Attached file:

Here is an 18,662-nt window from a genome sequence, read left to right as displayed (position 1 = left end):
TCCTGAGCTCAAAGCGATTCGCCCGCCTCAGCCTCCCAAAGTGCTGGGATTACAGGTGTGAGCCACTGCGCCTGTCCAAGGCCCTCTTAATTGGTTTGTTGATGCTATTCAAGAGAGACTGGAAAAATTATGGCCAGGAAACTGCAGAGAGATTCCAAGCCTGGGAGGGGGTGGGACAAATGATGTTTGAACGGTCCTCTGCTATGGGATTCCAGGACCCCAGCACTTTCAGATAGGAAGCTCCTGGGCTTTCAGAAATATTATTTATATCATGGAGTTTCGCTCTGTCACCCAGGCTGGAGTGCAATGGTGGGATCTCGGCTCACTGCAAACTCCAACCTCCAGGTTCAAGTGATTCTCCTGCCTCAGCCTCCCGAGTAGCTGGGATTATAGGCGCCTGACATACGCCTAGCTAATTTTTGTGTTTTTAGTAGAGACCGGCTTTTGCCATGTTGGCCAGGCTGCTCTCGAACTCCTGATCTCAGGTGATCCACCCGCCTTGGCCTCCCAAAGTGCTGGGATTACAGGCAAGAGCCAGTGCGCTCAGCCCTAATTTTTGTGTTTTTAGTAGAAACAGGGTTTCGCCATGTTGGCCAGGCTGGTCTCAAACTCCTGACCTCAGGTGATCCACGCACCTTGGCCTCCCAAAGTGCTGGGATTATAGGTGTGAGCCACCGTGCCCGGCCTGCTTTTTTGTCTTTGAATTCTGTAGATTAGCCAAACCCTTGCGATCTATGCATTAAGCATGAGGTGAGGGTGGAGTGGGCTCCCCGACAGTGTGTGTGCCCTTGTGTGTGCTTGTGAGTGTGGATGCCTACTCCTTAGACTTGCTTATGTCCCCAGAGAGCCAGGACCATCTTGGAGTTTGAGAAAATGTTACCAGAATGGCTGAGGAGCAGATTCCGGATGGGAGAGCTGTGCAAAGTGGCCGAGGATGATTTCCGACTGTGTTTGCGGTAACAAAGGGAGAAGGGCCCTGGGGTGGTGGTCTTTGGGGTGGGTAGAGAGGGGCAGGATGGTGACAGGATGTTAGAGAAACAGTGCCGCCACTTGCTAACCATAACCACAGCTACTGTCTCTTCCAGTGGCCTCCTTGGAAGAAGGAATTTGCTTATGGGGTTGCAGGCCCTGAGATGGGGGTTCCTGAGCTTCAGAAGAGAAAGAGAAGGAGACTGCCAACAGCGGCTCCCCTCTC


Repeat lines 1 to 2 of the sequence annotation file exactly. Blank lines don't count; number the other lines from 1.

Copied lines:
Here is an 18,662-nt window from a genome sequence, read left to right as displayed (position 1 = left end):
TCCTGAGCTCAAAGCGATTCGCCCGCCTCAGCCTCCCAAAGTGCTGGGATTACAGGTGTGAGCCACTGCGCCTGTCCAAGGCCCTCTTAATTGGTTTGTTGATGCTATTCAAGAGAGACTGGAAAAATTATGGCCAGGAAACTGCAGAGAGATTCCAAGCCTGGGAGGGGGTGGGACAAATGATGTTTGAACGGTCCTCTGCTATGGGATTCCAGGACCCCAGCACTTTCAGATAGGAAGCTCCTGGGCTTTCAGAAATATTATTTATATCATGGAGTTTCGCTCTGTCACCCAGGCTGGAGTGCAATGGTGGGATCTCGGCTCACTGCAAACTCCAACCTCCAGGTTCAAGTGATTCTCCTGCCTCAGCCTCCCGAGTAGCTGGGATTATAGGCGCCTGACATACGCCTAGCTAATTTTTGTGTTTTTAGTAGAGACCGGCTTTTGCCATGTTGGCCAGGCTGCTCTCGAACTCCTGATCTCAGGTGATCCACCCGCCTTGGCCTCCCAAAGTGCTGGGATTACAGGCAAGAGCCAGTGCGCTCAGCCCTAATTTTTGTGTTTTTAGTAGAAACAGGGTTTCGCCATGTTGGCCAGGCTGGTCTCAAACTCCTGACCTCAGGTGATCCACGCACCTTGGCCTCCCAAAGTGCTGGGATTATAGGTGTGAGCCACCGTGCCCGGCCTGCTTTTTTGTCTTTGAATTCTGTAGATTAGCCAAACCCTTGCGATCTATGCATTAAGCATGAGGTGAGGGTGGAGTGGGCTCCCCGACAGTGTGTGTGCCCTTGTGTGTGCTTGTGAGTGTGGATGCCTACTCCTTAGACTTGCTTATGTCCCCAGAGAGCCAGGACCATCTTGGAGTTTGAGAAAATGTTACCAGAATGGCTGAGGAGCAGATTCCGGATGGGAGAGCTGTGCAAAGTGGCCGAGGATGATTTCCGACTGTGTTTGCGGTAACAAAGGGAGAAGGGCCCTGGGGTGGTGGTCTTTGGGGTGGGTAGAGAGGGGCAGGATGGTGACAGGATGTTAGAGAAACAGTGCCGCCACTTGCTAACCATAACCACAGCTACTGTCTCTTCCAGTGGCCTCCTTGGAAGAAGGAATTTGCTTATGGGGTTGCAGGCCCTGAGATGGGGGTTCCTGAGCTTCAGAAGAGAAAGAGAAGGAGACTGCCAACAGCGGCTCCCCTCTC